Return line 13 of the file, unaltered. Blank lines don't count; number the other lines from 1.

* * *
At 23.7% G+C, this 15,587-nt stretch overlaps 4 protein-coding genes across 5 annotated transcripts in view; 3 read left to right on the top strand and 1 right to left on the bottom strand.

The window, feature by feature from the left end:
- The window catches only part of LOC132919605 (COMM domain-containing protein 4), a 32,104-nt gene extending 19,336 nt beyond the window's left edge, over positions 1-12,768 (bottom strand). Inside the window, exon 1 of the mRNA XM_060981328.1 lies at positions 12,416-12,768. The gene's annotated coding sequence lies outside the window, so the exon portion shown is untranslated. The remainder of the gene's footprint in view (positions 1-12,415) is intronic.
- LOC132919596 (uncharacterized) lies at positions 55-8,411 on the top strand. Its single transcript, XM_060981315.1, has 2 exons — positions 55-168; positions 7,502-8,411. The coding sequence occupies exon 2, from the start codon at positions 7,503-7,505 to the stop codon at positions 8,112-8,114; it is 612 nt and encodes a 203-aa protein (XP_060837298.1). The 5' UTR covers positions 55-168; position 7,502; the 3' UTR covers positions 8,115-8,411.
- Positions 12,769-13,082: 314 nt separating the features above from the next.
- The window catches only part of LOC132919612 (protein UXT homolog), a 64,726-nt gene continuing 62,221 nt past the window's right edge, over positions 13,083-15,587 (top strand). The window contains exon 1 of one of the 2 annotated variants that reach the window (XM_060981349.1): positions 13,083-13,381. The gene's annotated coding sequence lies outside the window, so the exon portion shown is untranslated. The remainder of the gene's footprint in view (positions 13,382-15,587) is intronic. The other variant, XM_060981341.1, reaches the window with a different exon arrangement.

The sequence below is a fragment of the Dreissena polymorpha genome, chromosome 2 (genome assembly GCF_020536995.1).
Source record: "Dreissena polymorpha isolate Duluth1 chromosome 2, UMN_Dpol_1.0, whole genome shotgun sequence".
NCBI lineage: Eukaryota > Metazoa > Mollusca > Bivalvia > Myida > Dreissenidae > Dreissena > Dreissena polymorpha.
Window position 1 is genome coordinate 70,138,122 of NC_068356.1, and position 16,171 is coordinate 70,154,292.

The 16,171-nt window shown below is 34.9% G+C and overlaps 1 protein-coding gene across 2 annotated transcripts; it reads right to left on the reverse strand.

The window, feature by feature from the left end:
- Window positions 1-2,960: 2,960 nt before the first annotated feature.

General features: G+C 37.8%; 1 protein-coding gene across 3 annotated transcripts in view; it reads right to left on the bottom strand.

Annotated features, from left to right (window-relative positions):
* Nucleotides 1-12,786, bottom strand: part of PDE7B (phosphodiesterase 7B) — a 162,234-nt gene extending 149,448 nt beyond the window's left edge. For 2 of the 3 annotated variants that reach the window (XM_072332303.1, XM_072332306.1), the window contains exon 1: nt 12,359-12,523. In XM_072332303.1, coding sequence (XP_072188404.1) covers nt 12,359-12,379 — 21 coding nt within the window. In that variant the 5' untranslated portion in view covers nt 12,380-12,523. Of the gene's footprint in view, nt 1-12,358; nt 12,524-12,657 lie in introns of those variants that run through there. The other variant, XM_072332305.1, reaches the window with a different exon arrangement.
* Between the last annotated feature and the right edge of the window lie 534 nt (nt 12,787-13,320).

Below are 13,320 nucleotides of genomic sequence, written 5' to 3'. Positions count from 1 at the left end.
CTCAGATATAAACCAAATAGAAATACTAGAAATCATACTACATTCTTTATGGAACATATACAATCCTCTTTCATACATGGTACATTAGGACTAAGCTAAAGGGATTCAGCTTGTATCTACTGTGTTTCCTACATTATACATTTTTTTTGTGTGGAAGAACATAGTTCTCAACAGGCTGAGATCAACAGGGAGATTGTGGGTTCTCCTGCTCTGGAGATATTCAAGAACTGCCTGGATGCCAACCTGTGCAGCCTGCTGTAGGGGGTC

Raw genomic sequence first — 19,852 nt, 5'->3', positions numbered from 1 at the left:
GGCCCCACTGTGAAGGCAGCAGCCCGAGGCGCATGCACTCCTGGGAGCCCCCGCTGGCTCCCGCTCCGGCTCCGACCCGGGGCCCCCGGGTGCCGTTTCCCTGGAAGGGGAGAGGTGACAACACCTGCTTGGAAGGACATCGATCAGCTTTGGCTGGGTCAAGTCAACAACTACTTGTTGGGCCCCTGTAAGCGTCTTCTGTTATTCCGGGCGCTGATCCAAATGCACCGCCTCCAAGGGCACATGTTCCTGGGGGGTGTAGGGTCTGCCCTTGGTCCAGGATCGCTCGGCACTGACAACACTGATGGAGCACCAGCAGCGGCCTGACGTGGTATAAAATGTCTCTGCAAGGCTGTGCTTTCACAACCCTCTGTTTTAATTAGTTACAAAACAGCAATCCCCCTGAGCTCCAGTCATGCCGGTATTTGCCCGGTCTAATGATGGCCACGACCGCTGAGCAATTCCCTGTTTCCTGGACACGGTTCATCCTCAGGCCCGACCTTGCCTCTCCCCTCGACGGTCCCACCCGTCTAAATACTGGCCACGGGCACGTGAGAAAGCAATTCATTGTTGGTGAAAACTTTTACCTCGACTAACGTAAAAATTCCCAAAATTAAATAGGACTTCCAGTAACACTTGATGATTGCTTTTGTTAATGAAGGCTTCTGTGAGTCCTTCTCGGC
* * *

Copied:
- Window positions 1-2,960: 2,960 nt before the first annotated feature.